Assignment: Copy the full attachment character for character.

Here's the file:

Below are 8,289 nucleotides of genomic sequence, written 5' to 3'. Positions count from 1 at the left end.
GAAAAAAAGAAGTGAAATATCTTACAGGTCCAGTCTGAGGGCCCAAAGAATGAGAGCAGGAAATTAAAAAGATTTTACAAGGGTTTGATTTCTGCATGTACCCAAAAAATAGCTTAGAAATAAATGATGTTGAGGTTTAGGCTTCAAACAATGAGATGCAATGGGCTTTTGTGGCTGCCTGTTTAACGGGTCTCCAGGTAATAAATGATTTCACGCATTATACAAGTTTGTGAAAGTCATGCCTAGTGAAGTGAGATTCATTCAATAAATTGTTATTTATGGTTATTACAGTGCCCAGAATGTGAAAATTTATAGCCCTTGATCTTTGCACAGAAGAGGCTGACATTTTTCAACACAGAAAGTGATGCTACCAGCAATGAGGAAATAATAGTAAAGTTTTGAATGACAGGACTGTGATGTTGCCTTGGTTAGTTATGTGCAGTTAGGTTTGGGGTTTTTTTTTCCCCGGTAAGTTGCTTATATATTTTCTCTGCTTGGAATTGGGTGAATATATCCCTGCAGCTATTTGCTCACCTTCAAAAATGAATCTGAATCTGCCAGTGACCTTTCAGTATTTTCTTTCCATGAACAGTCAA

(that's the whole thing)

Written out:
Below are 8,289 nucleotides of genomic sequence, written 5' to 3'. Positions count from 1 at the left end.
GAAAAAAAGAAGTGAAATATCTTACAGGTCCAGTCTGAGGGCCCAAAGAATGAGAGCAGGAAATTAAAAAGATTTTACAAGGGTTTGATTTCTGCATGTACCCAAAAAATAGCTTAGAAATAAATGATGTTGAGGTTTAGGCTTCAAACAATGAGATGCAATGGGCTTTTGTGGCTGCCTGTTTAACGGGTCTCCAGGTAATAAATGATTTCACGCATTATACAAGTTTGTGAAAGTCATGCCTAGTGAAGTGAGATTCATTCAATAAATTGTTATTTATGGTTATTACAGTGCCCAGAATGTGAAAATTTATAGCCCTTGATCTTTGCACAGAAGAGGCTGACATTTTTCAACACAGAAAGTGATGCTACCAGCAATGAGGAAATAATAGTAAAGTTTTGAATGACAGGACTGTGATGTTGCCTTGGTTAGTTATGTGCAGTTAGGTTTGGGGTTTTTTTTTCCCCGGTAAGTTGCTTATATATTTTCTCTGCTTGGAATTGGGTGAATATATCCCTGCAGCTATTTGCTCACCTTCAAAAATGAATCTGAATCTGCCAGTGACCTTTCAGTATTTTCTTTCCATGAACAGTCAA